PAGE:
Her friends and family told her it was a bad idea to go in search of her biological parents, “What if they try to hurt you?” some of them said.

Gradually, Lillian recovered from having her world turned upside down for there was no wound in this world her mother could not heal.

In 1995, soon after Mr Sen departed from this world, Mrs Sen too passed away peacefully, and Lillian, according to her mother’s wishes, had her buried in a graveyard in Karachi. Her mother wrote a will and gave one copy each to the daughters.

But how things transpired from here onwards were to once again shake Lillian’s world. And this time there was no one she could run to.

“My mama didn’t get the will registered as she was unaware of the protocol,” explains Lillian. She says her mother was a simple woman and didn’t think about it much.

Upon Lillian’s return to their family home in Hyderabad, her brother-in-law greeted her at the door and said, “Why are you here? The woman who brought you into this family is now gone, so go live in the graveyard with her, we have nothing to do with you anymore.”

Lillian’s sister, brother-in-law and the rest of the family, all turned against her. The house too was taken from her. Even when Lillian took them to court, it didn’t help at all. In Pakistan, an adopted child has no legal right to inheritance regardless of which religion they belong to.

This episode altered Lillian’s life in ways she never imagined. She did not only lose her parents, but she also lost contact with her only sister. The family she once considered hers was now refusing to accept her.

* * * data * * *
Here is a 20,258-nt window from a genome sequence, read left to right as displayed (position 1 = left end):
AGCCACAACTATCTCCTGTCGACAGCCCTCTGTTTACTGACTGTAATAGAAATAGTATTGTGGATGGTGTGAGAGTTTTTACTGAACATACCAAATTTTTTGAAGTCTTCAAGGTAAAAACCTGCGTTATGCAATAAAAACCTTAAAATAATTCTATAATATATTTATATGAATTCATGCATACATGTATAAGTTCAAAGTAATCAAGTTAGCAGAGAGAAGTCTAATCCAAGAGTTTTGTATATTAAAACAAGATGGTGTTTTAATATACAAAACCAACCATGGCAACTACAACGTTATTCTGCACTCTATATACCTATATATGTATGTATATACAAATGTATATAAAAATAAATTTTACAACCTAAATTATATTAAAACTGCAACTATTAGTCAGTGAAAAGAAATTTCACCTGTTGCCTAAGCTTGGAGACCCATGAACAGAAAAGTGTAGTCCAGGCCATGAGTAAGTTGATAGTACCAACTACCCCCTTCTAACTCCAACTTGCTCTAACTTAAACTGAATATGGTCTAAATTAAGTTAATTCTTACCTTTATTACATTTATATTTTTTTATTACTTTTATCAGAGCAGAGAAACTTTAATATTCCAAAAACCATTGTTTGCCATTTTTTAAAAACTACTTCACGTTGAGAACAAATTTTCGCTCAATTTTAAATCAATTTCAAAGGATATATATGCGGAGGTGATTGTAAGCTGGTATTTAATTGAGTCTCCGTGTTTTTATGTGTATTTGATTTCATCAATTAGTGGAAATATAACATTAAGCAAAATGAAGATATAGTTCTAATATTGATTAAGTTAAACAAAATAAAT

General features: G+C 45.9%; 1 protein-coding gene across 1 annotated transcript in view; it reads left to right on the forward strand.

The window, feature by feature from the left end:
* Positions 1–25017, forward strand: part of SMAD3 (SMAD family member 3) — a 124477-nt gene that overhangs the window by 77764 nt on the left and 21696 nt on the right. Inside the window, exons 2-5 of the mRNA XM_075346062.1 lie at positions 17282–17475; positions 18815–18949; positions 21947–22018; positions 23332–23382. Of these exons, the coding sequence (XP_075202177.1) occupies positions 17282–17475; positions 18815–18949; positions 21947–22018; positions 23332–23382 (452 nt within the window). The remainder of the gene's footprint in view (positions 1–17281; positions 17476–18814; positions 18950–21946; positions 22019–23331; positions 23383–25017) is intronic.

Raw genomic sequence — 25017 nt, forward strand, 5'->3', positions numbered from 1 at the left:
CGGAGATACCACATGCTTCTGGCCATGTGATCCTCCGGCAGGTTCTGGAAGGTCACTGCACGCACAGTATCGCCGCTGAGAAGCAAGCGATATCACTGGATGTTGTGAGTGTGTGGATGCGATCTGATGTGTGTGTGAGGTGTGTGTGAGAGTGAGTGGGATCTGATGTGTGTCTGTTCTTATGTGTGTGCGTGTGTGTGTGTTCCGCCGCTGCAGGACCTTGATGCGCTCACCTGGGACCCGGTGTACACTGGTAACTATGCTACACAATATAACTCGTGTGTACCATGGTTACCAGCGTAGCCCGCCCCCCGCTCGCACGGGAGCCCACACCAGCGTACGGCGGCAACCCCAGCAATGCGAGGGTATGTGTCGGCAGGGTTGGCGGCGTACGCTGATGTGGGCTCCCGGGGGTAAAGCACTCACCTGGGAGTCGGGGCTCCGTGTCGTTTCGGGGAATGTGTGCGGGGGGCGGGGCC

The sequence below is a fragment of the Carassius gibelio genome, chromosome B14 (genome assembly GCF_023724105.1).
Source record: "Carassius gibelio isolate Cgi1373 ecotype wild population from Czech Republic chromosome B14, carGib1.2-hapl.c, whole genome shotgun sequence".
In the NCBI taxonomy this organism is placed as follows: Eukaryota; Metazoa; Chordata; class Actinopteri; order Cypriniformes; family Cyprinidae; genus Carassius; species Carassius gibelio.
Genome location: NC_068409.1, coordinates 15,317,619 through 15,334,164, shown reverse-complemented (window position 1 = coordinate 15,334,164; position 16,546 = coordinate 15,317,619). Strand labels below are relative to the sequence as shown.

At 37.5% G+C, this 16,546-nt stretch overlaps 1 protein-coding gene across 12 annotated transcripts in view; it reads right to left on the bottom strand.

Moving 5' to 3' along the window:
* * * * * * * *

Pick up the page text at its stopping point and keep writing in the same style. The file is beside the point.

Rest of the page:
In her childhood, Lillian recalls, Mrs Sen advised her on several occasions to hold back from being so giving with her sister. She said that when the time came her sister may not be able to reciprocate. After all those years, her mother’s words rang true.

Devastated, Lilian walked her own path and chose not to relive the pain of her past ever again. “I never got married because I didn’t have the courage to tell anyone where I came from and how I was abandoned, again,” she says, clearing her throat and gathering herself.

“I don’t want my children to ever turn around and question my identity. I don’t want them to question why I was unwanted.”

Though Lillian was alone, what she gained throughout these years was the affection of a woman who became her mother. She gave her a name and an identity and for that Lillian will be forever grateful.

Her mother’s love and kind words are what keep her going each day. The other main support systems in her life are her friends.

Lillian was baptized as a Christian, but in her heart she says she is a sufi who has given herself to others.

A nurse by profession, Lillian has dedicated her life to serving the less fortunate. Travelling across Sindh to remote villages, she has worked with numerous agencies and NGO’s providing necessitating nutrition to infants.

She has also served multitudes of people; both young and old, as a home care nurse in addition to establishing her own nursing centre.

“I only have one thing to say to the people who plan to adopt a child. If you make them yours once, don’t ever abandon them.”

As she walks in her garden, she lights a diya (lamp) for Ghaus-i-Pak, the sufi saint she reveres. Above the altar at her house, the four quls inscribed. She gets ready to say a prayer and whispers, “I will die a thousand deaths, just to have your arms around me, mama.”

Published in Dawn, Sunday Magazine, December 14th, 2014